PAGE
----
Re: One foot out the door!: I've grown to hate Linux Ubuntu

 > I don't know why your complaining so much! Mr Shuttleworth's blog is
 > quite clear on the direction that he'd like Ubuntu to go in. I think
 > Ubuntu is the market leader... but there have been one or two problems
 > on the way.
 > I like the minimalist distro and switched to Xubuntu before the
 > complaints about Unity started. I think you should be asking
 > yourself... if it's not to your taste why not look at something else
 > that might be. Plenty of folk like Unity. I like the minimalist setup
 > and i'll be staying with that - i also think the Xubuntu developers
 > are an excellent team and i have every confidence in the distro for
 > the future.
 > james


James, I' m totally agree with you.


Another +1.  Though I'd say I lean more towards the Lubuntu light-weight
desktop over the Xubuntu XFCE, having installed it onto both my laptops.
 But both Lubuntu and Xubuntu are excellent less-is-more platforms for those
of us that are not enamored (for whatever reason) with the march to Unity.
Cheers, SDM -- a 21st Century Schizoid Man

Thanks for your replies... but after reading them i don't think that
we're quite on the same thoughts.

Perhaps you have read this under subtitle 'Ubuntu on phones, tablets,
TV’s and smart screens everywhere'
"By 14.04 LTS Ubuntu will power tablets, phones, TVs and smart screens
from the car to the office kitchen, and it will connect those devices
cleanly and seamlessly to the desktop, the server and the cloud.

Unity, the desktop interface in today’s Ubuntu 11.10, was designed
with this specific vision in mind. While the interface for each form
factor is shaped appropriately, Unity’s core elements are arranged in
exactly the way we need to create coherence across all of those
devices. This was the origin of the name Unity – a single core
interface framework, that scales across all screens, and supports all

My view is this - Mr Shuttleworth is the EXPERT and he's the founder
of the distro and it follows his direction. When one reads the article
the future is quite clear - i think Ubuntu is the leading distro and
others are just waiting to see what develops. The negative in my view
is that six month releases don't allow enough time for development.
I've always felt that each six month release is barely worth
installing for the few changes that take place, yet LTS of two years
is not frequent enough - an annual release i reckon is about right.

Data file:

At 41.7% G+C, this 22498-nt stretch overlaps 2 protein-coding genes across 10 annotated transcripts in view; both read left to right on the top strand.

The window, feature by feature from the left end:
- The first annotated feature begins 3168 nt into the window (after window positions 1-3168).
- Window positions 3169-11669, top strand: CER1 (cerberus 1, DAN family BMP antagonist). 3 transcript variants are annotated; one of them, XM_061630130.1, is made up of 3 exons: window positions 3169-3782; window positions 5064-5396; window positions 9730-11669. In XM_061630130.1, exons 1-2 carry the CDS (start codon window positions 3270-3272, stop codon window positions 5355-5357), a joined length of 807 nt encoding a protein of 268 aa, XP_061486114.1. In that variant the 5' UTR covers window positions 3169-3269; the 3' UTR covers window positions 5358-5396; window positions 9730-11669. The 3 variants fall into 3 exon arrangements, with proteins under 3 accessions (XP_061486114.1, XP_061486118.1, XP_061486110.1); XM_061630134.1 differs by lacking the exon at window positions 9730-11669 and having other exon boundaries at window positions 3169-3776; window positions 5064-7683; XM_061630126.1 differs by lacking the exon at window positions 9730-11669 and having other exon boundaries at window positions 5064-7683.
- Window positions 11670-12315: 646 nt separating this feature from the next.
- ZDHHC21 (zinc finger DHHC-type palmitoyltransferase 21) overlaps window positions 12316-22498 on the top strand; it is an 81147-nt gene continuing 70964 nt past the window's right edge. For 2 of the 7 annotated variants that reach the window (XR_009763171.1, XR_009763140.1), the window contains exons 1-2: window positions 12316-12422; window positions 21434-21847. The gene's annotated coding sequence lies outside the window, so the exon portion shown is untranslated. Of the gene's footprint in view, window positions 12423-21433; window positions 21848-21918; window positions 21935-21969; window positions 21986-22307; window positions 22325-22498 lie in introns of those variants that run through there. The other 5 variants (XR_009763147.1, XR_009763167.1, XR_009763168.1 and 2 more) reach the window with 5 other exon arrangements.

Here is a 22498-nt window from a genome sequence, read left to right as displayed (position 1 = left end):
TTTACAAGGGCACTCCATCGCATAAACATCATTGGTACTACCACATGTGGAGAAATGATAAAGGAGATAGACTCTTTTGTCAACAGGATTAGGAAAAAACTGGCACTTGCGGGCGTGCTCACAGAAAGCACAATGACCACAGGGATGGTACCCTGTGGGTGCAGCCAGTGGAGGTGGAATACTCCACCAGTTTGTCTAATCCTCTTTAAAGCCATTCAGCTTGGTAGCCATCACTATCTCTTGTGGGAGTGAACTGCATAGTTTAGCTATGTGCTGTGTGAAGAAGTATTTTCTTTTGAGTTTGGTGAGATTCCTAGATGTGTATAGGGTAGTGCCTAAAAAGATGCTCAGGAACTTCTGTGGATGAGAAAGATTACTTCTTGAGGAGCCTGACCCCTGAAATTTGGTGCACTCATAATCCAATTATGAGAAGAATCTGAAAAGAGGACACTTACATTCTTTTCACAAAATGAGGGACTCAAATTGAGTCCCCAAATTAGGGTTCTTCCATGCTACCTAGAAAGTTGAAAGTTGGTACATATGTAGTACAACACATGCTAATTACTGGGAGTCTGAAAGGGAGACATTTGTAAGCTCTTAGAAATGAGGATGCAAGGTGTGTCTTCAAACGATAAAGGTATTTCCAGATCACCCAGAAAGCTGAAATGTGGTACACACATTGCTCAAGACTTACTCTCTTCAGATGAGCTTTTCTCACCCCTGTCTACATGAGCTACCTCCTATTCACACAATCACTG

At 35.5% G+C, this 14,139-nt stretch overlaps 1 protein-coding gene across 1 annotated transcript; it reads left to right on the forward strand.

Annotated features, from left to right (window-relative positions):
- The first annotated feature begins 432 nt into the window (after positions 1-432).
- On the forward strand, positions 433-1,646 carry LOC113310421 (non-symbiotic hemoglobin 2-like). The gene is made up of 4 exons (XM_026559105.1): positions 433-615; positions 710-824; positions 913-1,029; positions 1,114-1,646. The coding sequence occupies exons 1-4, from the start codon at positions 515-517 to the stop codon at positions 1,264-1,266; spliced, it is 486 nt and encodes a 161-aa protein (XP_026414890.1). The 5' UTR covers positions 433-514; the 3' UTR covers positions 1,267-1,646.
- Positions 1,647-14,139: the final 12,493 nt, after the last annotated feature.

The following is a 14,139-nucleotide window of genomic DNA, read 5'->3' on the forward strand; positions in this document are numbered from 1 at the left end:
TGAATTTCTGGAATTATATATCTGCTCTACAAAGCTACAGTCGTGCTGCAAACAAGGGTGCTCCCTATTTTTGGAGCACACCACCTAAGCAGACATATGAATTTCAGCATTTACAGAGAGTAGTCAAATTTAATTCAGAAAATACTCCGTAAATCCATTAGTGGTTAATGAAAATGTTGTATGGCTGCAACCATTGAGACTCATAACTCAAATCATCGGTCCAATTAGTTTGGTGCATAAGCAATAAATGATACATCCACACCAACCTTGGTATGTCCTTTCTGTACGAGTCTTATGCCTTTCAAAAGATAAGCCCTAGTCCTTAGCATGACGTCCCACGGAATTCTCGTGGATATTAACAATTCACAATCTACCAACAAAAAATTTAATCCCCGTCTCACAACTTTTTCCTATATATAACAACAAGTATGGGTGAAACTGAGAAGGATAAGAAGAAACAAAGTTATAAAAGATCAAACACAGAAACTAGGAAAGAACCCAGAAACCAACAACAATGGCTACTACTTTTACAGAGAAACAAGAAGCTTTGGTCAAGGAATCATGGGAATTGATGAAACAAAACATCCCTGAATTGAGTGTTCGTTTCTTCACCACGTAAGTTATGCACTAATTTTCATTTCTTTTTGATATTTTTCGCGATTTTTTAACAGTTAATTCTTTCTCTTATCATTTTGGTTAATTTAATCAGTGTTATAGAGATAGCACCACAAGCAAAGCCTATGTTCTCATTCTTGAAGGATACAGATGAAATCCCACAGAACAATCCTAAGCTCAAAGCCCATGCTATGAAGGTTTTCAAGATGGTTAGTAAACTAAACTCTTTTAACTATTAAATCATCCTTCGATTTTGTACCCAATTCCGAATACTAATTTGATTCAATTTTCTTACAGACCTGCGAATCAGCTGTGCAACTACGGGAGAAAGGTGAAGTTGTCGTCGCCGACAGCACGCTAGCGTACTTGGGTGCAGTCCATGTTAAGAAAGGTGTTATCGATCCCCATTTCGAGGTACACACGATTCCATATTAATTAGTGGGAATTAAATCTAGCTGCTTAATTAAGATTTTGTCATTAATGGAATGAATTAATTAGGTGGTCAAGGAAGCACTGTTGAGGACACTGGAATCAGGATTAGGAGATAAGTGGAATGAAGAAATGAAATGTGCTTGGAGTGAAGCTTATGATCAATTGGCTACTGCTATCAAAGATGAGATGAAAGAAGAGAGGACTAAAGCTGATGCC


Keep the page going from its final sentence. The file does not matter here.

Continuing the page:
The six month release also requires much work which could be better
channelled into an annual release where the testing & bug fixing could
be halved. But they decided on that route and i accept it.

Where i felt i wanted a change was with the versions after 8.04; i
didn't like some of the newer apps being incorporated (bluetooth and
other things i never use) and the screen config app was changed and
not put right for a couple of years. It was at this time after trying
PCLOS that i decided i'd be an xfce user. PCLOS introduced me to the
minimal approach; with ubuntu i'd take quite a few apps off and put
others on, it seemed a daft way of doing things - to me the crucial
thing about linux is 'WHAT'S UNDER THE BONNET'. rpm takes so long to
do updates that i'd much prefer to stay with the deb way [i thought
PCLOS was very well packaged particularly so considering it's a
one-man effort]. deb repos also offer considerably more apps than
other distros.

If i spoke to Mr Shuttleworth i'm sure he'd say that some things
haven't quite turned out as expected but none of us have his expertise
and foresight, and i'm sure he's right and we''ll see. Perhaps that's
two years away. I stay on this list to read the developments and

I did in fact switch to Xubuntu through choice before Unity came on
the scene (and before Lubuntu). I like it and it's just right for me;
in particular some apps i think are better e.g. Bulk rename is a
simple file renamer (useful for all those photos in my case) and a
more efficient app than Pyrename or Krename. The smaller less resource
hungary distro also appears to have in some cases efficient less
bloated apps. [As for Lubuntu i struggle with the even lower resource
requirement and less choice of apps.... future? but i'll try it after
Xmas when i've got more time].

So i'm an annual Xubuntu upgrader and unlikely to change for a while -
but keen on ubuntu developments and Canonical's future, and grateful
for the intro to Linux.


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